Two senior European politicians have sketched the outline of a possible pre-referendum deal with David Cameron that would allow Britain to become a kind of “low-definition” member of the European Union.
Emmanuel Macron, the French Economy Minister, said that it was time to “accept the idea of a two-speed” Europe in which some countries would stand aside from progress towards greater unity and integration.
Meanwhile, the President of the European Parliament, Martin Schulz, a German Social Democrat, urged other members to accept Mr Cameron’s demand for Britain to be exempted from the EU objective of an “ever-closer union”.
Although negotiations are at an early stage, the comments suggest that important political figures in the two most influential countries in Europe are open to a deal which would formalise Britain’s status as a kind of semi-detached member of the EU. Mr Cameron made similar proposals – to a mixed reception – during his two-day, four-capital European tour last week.
Both the French and German politicians made it clear that they were speaking personally. Mr Macron, 37, said that he was talking as a representative of a “younger generation” of European politicians, who wanted to revive the “European dream” and fight the notion that the EU had become irretrievably “dead and technocratic”.
In an interview with Le Journal du Dimanche, he called for the broader EU of 28 countries, including Britain, to become “simpler, clearer and more efficient”. This would involve, among other things, a European single market in energy and technology. At the same time, Mr Macron said, the “avant garde” of the 19 countries that use the euro should push ahead with “more solidarity and more integration”. This would involve a single budget, common debt and convergence of tax policies.
Much of what Mr Macron said might have been taken from Mr Cameron’s own script. Before a dinner with the French President, François Hollande, last Thursday, the Prime Minister said he had “no objection to” and even “supported” the idea of greater economic integration for other EU countries within the eurozone. Mr Macron is expected to express similar ideas this week in a joint statement with the German Economics Minister, Sigmar Gabriel.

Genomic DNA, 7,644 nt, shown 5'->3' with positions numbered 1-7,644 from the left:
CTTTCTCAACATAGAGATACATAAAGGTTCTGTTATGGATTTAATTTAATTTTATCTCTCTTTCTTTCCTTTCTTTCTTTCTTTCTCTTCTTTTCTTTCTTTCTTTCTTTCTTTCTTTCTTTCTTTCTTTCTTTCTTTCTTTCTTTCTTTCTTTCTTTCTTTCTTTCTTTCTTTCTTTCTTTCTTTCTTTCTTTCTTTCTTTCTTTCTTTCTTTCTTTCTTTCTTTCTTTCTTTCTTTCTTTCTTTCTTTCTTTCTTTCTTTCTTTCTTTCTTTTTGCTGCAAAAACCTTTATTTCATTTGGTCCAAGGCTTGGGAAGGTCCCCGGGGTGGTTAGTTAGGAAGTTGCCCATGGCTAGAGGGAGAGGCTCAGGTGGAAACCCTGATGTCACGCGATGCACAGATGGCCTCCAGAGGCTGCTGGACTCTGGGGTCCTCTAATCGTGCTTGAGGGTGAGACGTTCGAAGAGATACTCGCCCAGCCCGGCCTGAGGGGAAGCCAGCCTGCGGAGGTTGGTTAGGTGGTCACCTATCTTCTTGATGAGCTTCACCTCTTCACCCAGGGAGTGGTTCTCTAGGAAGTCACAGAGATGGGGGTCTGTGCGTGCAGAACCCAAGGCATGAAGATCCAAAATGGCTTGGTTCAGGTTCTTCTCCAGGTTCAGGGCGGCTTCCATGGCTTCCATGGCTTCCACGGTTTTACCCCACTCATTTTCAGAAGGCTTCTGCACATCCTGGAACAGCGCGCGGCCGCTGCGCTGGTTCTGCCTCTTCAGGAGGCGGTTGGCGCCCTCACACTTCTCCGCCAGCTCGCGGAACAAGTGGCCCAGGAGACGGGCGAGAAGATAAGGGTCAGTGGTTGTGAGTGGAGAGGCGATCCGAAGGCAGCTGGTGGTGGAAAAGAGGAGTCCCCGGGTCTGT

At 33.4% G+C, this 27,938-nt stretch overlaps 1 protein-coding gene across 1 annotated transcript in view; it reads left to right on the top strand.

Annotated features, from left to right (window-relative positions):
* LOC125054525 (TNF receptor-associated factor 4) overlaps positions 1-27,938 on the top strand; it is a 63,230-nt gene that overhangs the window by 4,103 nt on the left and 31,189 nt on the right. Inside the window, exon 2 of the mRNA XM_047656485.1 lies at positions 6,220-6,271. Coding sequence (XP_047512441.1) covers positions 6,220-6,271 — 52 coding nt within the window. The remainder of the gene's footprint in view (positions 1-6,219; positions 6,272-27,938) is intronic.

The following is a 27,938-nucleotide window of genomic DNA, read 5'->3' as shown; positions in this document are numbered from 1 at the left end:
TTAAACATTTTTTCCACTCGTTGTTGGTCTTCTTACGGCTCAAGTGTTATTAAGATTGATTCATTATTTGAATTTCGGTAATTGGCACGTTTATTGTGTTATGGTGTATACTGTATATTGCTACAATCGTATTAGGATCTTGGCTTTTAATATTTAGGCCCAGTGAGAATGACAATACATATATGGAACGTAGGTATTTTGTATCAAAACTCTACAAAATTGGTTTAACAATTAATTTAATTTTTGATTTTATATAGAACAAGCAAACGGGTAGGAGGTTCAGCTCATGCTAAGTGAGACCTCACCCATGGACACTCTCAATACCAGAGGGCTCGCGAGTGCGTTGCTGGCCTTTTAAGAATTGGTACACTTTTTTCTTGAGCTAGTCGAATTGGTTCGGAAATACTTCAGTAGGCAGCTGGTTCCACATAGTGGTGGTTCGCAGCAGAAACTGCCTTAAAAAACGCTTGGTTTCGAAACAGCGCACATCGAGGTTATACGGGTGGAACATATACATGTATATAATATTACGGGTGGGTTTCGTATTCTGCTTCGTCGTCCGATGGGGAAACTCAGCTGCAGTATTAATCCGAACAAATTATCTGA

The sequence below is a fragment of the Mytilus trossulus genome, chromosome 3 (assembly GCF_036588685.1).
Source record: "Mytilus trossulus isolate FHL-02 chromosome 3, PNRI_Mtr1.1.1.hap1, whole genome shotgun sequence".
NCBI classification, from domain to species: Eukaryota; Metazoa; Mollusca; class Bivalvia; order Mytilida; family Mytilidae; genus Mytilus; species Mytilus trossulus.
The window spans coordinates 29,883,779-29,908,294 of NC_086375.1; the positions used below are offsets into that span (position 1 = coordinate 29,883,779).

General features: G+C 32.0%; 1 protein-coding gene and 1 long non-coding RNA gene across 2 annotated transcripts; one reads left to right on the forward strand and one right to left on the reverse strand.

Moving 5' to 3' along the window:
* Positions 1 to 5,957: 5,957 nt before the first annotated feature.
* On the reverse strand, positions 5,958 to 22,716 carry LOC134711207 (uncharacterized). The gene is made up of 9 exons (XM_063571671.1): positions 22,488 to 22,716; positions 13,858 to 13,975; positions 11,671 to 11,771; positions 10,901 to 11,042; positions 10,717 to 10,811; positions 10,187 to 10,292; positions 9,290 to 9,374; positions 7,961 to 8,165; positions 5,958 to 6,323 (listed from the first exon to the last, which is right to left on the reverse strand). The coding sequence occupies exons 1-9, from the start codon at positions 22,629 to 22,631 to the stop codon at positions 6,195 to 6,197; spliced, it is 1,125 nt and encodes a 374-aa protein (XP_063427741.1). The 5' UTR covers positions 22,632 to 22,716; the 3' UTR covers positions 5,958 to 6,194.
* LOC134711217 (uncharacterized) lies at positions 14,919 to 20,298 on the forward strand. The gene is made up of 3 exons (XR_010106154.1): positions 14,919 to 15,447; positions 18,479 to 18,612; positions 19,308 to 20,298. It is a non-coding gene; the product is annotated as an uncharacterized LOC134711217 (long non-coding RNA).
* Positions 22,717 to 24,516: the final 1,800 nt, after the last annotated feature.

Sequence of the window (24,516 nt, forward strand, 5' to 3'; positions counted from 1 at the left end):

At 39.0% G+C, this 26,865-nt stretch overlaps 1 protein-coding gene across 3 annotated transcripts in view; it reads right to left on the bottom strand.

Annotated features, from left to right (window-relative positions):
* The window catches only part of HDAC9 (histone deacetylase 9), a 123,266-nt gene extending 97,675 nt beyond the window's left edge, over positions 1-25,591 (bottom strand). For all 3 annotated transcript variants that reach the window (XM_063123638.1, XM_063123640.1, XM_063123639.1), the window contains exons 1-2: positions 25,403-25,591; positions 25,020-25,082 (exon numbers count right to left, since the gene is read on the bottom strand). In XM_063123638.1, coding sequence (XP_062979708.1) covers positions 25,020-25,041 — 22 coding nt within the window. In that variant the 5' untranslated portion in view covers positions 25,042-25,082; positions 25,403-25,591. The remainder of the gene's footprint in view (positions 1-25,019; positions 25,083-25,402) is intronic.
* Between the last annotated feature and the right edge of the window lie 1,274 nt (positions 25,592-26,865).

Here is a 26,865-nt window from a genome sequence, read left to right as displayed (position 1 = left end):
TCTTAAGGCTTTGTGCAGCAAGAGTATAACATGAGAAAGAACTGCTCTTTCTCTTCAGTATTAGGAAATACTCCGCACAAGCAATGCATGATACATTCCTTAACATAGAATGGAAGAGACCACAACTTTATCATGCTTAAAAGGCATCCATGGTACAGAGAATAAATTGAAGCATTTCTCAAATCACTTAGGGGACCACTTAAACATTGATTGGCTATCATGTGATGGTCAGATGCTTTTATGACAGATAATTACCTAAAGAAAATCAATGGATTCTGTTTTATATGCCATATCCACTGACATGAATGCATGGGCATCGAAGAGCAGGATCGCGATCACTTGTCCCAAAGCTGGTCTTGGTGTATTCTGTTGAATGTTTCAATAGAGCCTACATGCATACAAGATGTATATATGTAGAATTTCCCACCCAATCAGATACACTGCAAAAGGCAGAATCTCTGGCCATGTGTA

Mr Schulz also called for a recognition of a de facto separate status for Britain in an interview with the Frankfurter Allgemeine Sonntagszeitung. “In past decades, the only country to have exempted itself from the process of European integration through special conditions has been Britain,” he said. By accepting Mr Cameron’s call to be exempted from ever-closer union, “we would only be recognising what has been the case for London for some time”.
Mr Schulz said he wanted Britain to remain in the EU, but not at any price. “I will not allow myself to be blackmailed in order to satisfy the ideological interests of the right wing of the Tory party,” he said. “My red line is that we must not start plucking the EU apart.”
The idea of a formalised “two-speed” Europe would allow negotiations with Mr Cameron to be merged into plans to strengthen the eurozone. Both issues are to be discussed at a summit in Brussels later this month. But even as a member of a “lower-speed” Europe, Britain would remain subject to supranational European law.
The Polish government made it clear last week it would veto any attempt by Britain to weaken the rights of free movement for European citizens.
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